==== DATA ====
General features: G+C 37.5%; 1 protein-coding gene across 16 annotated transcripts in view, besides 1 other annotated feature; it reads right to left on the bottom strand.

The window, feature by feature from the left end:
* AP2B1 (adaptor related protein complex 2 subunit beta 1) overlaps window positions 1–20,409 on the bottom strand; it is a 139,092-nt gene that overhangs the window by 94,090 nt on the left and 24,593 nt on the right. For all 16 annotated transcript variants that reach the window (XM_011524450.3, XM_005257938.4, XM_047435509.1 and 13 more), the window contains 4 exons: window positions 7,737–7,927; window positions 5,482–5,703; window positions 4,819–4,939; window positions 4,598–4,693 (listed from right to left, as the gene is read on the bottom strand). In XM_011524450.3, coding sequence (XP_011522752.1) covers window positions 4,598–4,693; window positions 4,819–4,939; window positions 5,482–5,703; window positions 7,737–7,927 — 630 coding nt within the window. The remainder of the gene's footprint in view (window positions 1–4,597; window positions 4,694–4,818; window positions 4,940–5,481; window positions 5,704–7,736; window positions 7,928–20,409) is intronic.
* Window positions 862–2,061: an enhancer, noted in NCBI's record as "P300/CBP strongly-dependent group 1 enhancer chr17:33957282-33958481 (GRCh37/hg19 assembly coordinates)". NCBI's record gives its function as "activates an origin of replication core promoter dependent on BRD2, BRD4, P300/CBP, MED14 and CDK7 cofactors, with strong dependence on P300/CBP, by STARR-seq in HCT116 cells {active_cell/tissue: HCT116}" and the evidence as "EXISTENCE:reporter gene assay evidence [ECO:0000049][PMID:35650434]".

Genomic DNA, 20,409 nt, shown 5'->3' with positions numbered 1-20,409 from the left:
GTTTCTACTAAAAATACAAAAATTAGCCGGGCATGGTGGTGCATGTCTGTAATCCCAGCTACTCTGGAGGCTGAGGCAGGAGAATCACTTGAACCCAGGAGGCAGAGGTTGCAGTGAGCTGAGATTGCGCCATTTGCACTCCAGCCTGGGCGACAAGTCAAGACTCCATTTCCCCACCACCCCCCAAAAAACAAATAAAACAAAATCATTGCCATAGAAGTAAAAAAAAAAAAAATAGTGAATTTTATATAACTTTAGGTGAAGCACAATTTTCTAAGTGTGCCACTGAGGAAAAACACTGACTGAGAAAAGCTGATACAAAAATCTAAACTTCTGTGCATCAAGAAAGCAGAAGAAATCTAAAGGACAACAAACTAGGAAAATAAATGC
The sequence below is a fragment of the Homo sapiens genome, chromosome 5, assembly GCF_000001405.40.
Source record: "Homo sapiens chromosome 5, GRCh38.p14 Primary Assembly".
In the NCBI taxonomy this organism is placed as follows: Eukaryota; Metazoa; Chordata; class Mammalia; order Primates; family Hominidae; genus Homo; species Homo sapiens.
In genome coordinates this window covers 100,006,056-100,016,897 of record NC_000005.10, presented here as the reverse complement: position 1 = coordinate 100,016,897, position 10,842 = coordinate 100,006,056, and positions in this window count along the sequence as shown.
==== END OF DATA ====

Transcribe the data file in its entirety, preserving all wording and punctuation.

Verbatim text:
General features: G+C 37.5%; 1 protein-coding gene across 16 annotated transcripts in view, besides 1 other annotated feature; it reads right to left on the bottom strand.

The window, feature by feature from the left end:
* AP2B1 (adaptor related protein complex 2 subunit beta 1) overlaps window positions 1–20,409 on the bottom strand; it is a 139,092-nt gene that overhangs the window by 94,090 nt on the left and 24,593 nt on the right. For all 16 annotated transcript variants that reach the window (XM_011524450.3, XM_005257938.4, XM_047435509.1 and 13 more), the window contains 4 exons: window positions 7,737–7,927; window positions 5,482–5,703; window positions 4,819–4,939; window positions 4,598–4,693 (listed from right to left, as the gene is read on the bottom strand). In XM_011524450.3, coding sequence (XP_011522752.1) covers window positions 4,598–4,693; window positions 4,819–4,939; window positions 5,482–5,703; window positions 7,737–7,927 — 630 coding nt within the window. The remainder of the gene's footprint in view (window positions 1–4,597; window positions 4,694–4,818; window positions 4,940–5,481; window positions 5,704–7,736; window positions 7,928–20,409) is intronic.
* Window positions 862–2,061: an enhancer, noted in NCBI's record as "P300/CBP strongly-dependent group 1 enhancer chr17:33957282-33958481 (GRCh37/hg19 assembly coordinates)". NCBI's record gives its function as "activates an origin of replication core promoter dependent on BRD2, BRD4, P300/CBP, MED14 and CDK7 cofactors, with strong dependence on P300/CBP, by STARR-seq in HCT116 cells {active_cell/tissue: HCT116}" and the evidence as "EXISTENCE:reporter gene assay evidence [ECO:0000049][PMID:35650434]".

Genomic DNA, 20,409 nt, shown 5'->3' with positions numbered 1-20,409 from the left:
GTTTCTACTAAAAATACAAAAATTAGCCGGGCATGGTGGTGCATGTCTGTAATCCCAGCTACTCTGGAGGCTGAGGCAGGAGAATCACTTGAACCCAGGAGGCAGAGGTTGCAGTGAGCTGAGATTGCGCCATTTGCACTCCAGCCTGGGCGACAAGTCAAGACTCCATTTCCCCACCACCCCCCAAAAAACAAATAAAACAAAATCATTGCCATAGAAGTAAAAAAAAAAAAAATAGTGAATTTTATATAACTTTAGGTGAAGCACAATTTTCTAAGTGTGCCACTGAGGAAAAACACTGACTGAGAAAAGCTGATACAAAAATCTAAACTTCTGTGCATCAAGAAAGCAGAAGAAATCTAAAGGACAACAAACTAGGAAAATAAATGC
The sequence below is a fragment of the Homo sapiens genome, chromosome 5, assembly GCF_000001405.40.
Source record: "Homo sapiens chromosome 5, GRCh38.p14 Primary Assembly".
In the NCBI taxonomy this organism is placed as follows: Eukaryota; Metazoa; Chordata; class Mammalia; order Primates; family Hominidae; genus Homo; species Homo sapiens.
In genome coordinates this window covers 100,006,056-100,016,897 of record NC_000005.10, presented here as the reverse complement: position 1 = coordinate 100,016,897, position 10,842 = coordinate 100,006,056, and positions in this window count along the sequence as shown.